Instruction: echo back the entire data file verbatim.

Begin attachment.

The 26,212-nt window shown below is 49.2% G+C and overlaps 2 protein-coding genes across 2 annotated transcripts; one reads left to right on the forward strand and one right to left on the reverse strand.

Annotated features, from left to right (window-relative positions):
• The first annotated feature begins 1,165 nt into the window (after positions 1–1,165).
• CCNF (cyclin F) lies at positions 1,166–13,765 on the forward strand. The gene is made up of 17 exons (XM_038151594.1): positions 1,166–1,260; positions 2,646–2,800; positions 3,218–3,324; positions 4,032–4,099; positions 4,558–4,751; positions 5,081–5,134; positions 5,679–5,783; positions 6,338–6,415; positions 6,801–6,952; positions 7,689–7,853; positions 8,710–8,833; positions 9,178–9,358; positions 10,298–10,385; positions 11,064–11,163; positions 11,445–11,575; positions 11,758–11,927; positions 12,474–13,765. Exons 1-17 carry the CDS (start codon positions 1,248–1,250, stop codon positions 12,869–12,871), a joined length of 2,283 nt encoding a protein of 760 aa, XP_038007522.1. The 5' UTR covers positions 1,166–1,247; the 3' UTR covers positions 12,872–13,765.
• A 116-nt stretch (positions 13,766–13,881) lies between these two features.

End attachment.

The 26,212-nt window shown below is 49.2% G+C and overlaps 2 protein-coding genes across 2 annotated transcripts; one reads left to right on the forward strand and one right to left on the reverse strand.

Annotated features, from left to right (window-relative positions):
• The first annotated feature begins 1,165 nt into the window (after positions 1–1,165).
• CCNF (cyclin F) lies at positions 1,166–13,765 on the forward strand. The gene is made up of 17 exons (XM_038151594.1): positions 1,166–1,260; positions 2,646–2,800; positions 3,218–3,324; positions 4,032–4,099; positions 4,558–4,751; positions 5,081–5,134; positions 5,679–5,783; positions 6,338–6,415; positions 6,801–6,952; positions 7,689–7,853; positions 8,710–8,833; positions 9,178–9,358; positions 10,298–10,385; positions 11,064–11,163; positions 11,445–11,575; positions 11,758–11,927; positions 12,474–13,765. Exons 1-17 carry the CDS (start codon positions 1,248–1,250, stop codon positions 12,869–12,871), a joined length of 2,283 nt encoding a protein of 760 aa, XP_038007522.1. The 5' UTR covers positions 1,166–1,247; the 3' UTR covers positions 12,872–13,765.
• A 116-nt stretch (positions 13,766–13,881) lies between these two features.